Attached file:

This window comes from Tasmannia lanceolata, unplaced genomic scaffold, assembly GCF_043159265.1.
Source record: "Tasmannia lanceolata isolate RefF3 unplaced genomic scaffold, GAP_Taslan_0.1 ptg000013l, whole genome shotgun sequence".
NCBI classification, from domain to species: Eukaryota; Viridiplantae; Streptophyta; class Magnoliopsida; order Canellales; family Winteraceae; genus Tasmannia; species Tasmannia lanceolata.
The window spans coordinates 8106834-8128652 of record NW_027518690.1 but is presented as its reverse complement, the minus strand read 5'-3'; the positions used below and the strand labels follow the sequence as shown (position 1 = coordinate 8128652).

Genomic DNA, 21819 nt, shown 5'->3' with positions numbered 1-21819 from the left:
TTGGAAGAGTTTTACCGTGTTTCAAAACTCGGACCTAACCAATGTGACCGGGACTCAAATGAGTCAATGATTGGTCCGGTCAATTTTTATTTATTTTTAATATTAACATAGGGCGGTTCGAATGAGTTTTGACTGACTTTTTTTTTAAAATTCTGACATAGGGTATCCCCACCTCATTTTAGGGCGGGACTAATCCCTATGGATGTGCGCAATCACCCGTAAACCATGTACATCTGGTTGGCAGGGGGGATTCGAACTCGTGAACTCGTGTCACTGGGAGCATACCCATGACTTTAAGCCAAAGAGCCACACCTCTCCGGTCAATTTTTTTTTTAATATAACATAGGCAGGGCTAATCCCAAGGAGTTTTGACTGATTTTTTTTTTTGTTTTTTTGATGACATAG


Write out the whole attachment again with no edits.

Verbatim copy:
This window comes from Tasmannia lanceolata, unplaced genomic scaffold, assembly GCF_043159265.1.
Source record: "Tasmannia lanceolata isolate RefF3 unplaced genomic scaffold, GAP_Taslan_0.1 ptg000013l, whole genome shotgun sequence".
NCBI classification, from domain to species: Eukaryota; Viridiplantae; Streptophyta; class Magnoliopsida; order Canellales; family Winteraceae; genus Tasmannia; species Tasmannia lanceolata.
The window spans coordinates 8106834-8128652 of record NW_027518690.1 but is presented as its reverse complement, the minus strand read 5'-3'; the positions used below and the strand labels follow the sequence as shown (position 1 = coordinate 8128652).

Genomic DNA, 21819 nt, shown 5'->3' with positions numbered 1-21819 from the left:
TTGGAAGAGTTTTACCGTGTTTCAAAACTCGGACCTAACCAATGTGACCGGGACTCAAATGAGTCAATGATTGGTCCGGTCAATTTTTATTTATTTTTAATATTAACATAGGGCGGTTCGAATGAGTTTTGACTGACTTTTTTTTTAAAATTCTGACATAGGGTATCCCCACCTCATTTTAGGGCGGGACTAATCCCTATGGATGTGCGCAATCACCCGTAAACCATGTACATCTGGTTGGCAGGGGGGATTCGAACTCGTGAACTCGTGTCACTGGGAGCATACCCATGACTTTAAGCCAAAGAGCCACACCTCTCCGGTCAATTTTTTTTTTAATATAACATAGGCAGGGCTAATCCCAAGGAGTTTTGACTGATTTTTTTTTTTGTTTTTTTGATGACATAG